Pittsburgh mayor harsh on Uber’s plans to restart self-driving car tests
Pittsburgh Mayor Bill Peduto’s on-again-off-again relationship with Uber appears to be off again after news broke that the company planned to restart testing its fleet of self-driving cars in the city this summer.
Peduto, who wrapped up a 10-day trip to Europe on Thursday, took to Twitter to refute claims Uber made that the company and city are on the same page.
Uber’s communications team tweeted that, as recently as Friday, company officials met with the city to “discuss in detail how we could work together to return safely to self-driving operations.”
The tweet went on, saying that Uber will continue to work with the city and the mayor in the months ahead.
Peduto’s response was harsh.
“You never responded to our requirements. You never informed us of today’s announcement. You never followed up on my requirements after fatality in Arizona,” the mayor tweeted, retweeting the tweet from Uber. “Your PA lobbyist has ignored everything & instead has reached out to other electeds to cover your mistakes. Time to change!”
You never responded to our requirements. You never informed us of today’s announcement. You never followed up on my requirements after fatality in Arizona. Your PA lobbyist has ignored everything & instead has reached out to other electeds to cover your mistakes. Time to change! https://t.co/dIAtob9Z8O
— bill peduto (@billpeduto) May 23, 2018
An internal email from Eric Meyhofer, head of Uber’s self-driving car operations, leaked Wednesday revealed that the company plans to resume its autonomous vehicle tests in Pittsburgh this summer . Meyhofer also wrote that Uber would end its operations in Tempe, Ariz., and focus on Pittsburgh and San Francisco.
Uber parked its fleets of self-driving cars in Pittsburgh, San Francisco, Toronto and Tempe after a car operating in autonomous mode hit and killed a woman walking her bike across a Tempe street.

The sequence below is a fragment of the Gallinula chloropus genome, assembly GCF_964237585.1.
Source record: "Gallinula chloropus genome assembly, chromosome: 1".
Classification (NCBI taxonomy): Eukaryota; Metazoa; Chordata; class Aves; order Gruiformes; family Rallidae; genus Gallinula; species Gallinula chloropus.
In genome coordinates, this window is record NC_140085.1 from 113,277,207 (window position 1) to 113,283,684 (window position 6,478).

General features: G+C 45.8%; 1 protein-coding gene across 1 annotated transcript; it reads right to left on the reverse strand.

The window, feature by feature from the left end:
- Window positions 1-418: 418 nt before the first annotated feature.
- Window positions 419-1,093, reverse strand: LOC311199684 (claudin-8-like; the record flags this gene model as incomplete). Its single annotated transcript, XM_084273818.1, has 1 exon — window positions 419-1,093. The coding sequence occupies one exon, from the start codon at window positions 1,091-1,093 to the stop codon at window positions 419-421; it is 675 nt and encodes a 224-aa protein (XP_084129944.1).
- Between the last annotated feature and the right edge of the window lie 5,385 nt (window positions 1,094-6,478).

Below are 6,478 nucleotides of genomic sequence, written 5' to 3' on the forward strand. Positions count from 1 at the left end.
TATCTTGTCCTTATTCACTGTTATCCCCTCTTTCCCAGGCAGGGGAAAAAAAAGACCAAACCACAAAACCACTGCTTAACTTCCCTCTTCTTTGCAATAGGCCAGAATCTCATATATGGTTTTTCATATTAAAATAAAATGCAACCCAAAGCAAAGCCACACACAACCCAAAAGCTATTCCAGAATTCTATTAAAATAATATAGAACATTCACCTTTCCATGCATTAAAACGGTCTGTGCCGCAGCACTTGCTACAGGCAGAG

Uber said it told Pittsburgh officials in late April that it would be moving autonomous vehicles at its test track in Hazelwood across the city to its engineering center in the Strip District. The cars would be in manual mode, not self-driving mode.
Uber said it told the city in early May of its plans to restart testing in Pittsburgh by the end of June. The company said it would provide more specifics about its return during the meeting Friday and indicated a willingness to discuss new testing rules the mayor requested.
Peduto, in a statement released Wednesday, said the city would require self-driving cars to not exceed 25 mph in the city, regardless of the legal speed limit, and use its app to keep human drivers under the speed limit. The mayor said he made it clear to Uber that a federal investigation had to be completed and strong rules in place for keeping the city’s streets safe, before he would agree to testing.
Uber has said it won’t resume testing until federal authorities complete their investigation into the Tempe crash and the company completes an internal safety review. Meyhofer, in his email, signaled that when cars do return to the road, testing will be tweaked to focus on safety. The company said it does not believe it was testing in an unsafe or reckless manner before the Tempe crash.
It is unclear what authority Peduto has to agree to testing in the city or impose rules. City officials have said that it is up to state lawmakers to regulate the testing of autonomous vehicles. Peduto, who welcomed Uber when it first announced it would begin testing self-driving cars in Pittsburgh two years ago, has said he couldn’t do anything to block Uber from operating in the city and instead tried to work with the company to make sure its work benefited everyone.
Tim McNulty, a spokesman for the mayor, confirmed Thursday that legal authority over the roads in the state and motor vehicle laws rests with state lawmakers and PennDOT. He said that it is common, however, for companies to work with local officials when operations could effect city streets or citizens.
Peduto’s relationship with Uber soured in early 2017 but showed signs of improvement by July when the mayor and Meyhofer had what was described as a positive meeting.
Aaron Aupperlee is a Tribune-Review staff writer. Reach him at firstname.lastname@example.org, 412-336-8448 or via Twitter @tinynotebook.